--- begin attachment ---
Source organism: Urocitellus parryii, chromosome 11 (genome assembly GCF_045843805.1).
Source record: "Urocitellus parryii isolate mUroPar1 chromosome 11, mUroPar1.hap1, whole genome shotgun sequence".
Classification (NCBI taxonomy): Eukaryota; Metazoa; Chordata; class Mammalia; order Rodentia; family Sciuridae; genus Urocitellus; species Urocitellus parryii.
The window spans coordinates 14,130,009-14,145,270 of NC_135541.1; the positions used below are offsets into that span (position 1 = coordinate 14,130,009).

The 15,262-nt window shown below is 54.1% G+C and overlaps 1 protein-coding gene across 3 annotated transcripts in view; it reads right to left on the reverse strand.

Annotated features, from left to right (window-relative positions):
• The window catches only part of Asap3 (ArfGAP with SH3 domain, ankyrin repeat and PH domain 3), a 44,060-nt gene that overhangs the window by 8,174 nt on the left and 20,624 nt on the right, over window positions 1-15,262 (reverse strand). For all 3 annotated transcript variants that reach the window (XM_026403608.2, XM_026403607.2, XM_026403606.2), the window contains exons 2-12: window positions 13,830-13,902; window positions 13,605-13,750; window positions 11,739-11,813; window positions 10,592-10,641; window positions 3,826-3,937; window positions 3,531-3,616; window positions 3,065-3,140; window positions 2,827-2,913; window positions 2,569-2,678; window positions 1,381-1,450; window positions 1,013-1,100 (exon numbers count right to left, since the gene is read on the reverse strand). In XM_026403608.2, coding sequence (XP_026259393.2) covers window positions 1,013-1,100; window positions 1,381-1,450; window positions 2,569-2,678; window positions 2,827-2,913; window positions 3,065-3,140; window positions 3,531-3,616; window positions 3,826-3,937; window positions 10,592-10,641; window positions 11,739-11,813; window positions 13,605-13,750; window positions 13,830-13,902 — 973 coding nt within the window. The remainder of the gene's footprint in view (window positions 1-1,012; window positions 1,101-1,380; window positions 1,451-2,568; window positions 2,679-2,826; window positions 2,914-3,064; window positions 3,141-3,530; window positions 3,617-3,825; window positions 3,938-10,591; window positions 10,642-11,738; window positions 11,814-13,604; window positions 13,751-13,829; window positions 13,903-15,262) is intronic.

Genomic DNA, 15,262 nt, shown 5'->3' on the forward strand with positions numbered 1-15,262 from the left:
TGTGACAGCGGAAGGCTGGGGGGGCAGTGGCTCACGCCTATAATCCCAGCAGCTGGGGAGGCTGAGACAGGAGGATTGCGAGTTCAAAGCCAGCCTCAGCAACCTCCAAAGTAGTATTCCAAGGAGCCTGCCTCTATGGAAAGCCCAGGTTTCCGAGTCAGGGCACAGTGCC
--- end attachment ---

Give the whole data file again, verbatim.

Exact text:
Source organism: Urocitellus parryii, chromosome 11 (genome assembly GCF_045843805.1).
Source record: "Urocitellus parryii isolate mUroPar1 chromosome 11, mUroPar1.hap1, whole genome shotgun sequence".
Classification (NCBI taxonomy): Eukaryota; Metazoa; Chordata; class Mammalia; order Rodentia; family Sciuridae; genus Urocitellus; species Urocitellus parryii.
The window spans coordinates 14,130,009-14,145,270 of NC_135541.1; the positions used below are offsets into that span (position 1 = coordinate 14,130,009).

The 15,262-nt window shown below is 54.1% G+C and overlaps 1 protein-coding gene across 3 annotated transcripts in view; it reads right to left on the reverse strand.

Annotated features, from left to right (window-relative positions):
• The window catches only part of Asap3 (ArfGAP with SH3 domain, ankyrin repeat and PH domain 3), a 44,060-nt gene that overhangs the window by 8,174 nt on the left and 20,624 nt on the right, over window positions 1-15,262 (reverse strand). For all 3 annotated transcript variants that reach the window (XM_026403608.2, XM_026403607.2, XM_026403606.2), the window contains exons 2-12: window positions 13,830-13,902; window positions 13,605-13,750; window positions 11,739-11,813; window positions 10,592-10,641; window positions 3,826-3,937; window positions 3,531-3,616; window positions 3,065-3,140; window positions 2,827-2,913; window positions 2,569-2,678; window positions 1,381-1,450; window positions 1,013-1,100 (exon numbers count right to left, since the gene is read on the reverse strand). In XM_026403608.2, coding sequence (XP_026259393.2) covers window positions 1,013-1,100; window positions 1,381-1,450; window positions 2,569-2,678; window positions 2,827-2,913; window positions 3,065-3,140; window positions 3,531-3,616; window positions 3,826-3,937; window positions 10,592-10,641; window positions 11,739-11,813; window positions 13,605-13,750; window positions 13,830-13,902 — 973 coding nt within the window. The remainder of the gene's footprint in view (window positions 1-1,012; window positions 1,101-1,380; window positions 1,451-2,568; window positions 2,679-2,826; window positions 2,914-3,064; window positions 3,141-3,530; window positions 3,617-3,825; window positions 3,938-10,591; window positions 10,642-11,738; window positions 11,814-13,604; window positions 13,751-13,829; window positions 13,903-15,262) is intronic.

Genomic DNA, 15,262 nt, shown 5'->3' on the forward strand with positions numbered 1-15,262 from the left:
TGTGACAGCGGAAGGCTGGGGGGGCAGTGGCTCACGCCTATAATCCCAGCAGCTGGGGAGGCTGAGACAGGAGGATTGCGAGTTCAAAGCCAGCCTCAGCAACCTCCAAAGTAGTATTCCAAGGAGCCTGCCTCTATGGAAAGCCCAGGTTTCCGAGTCAGGGCACAGTGCC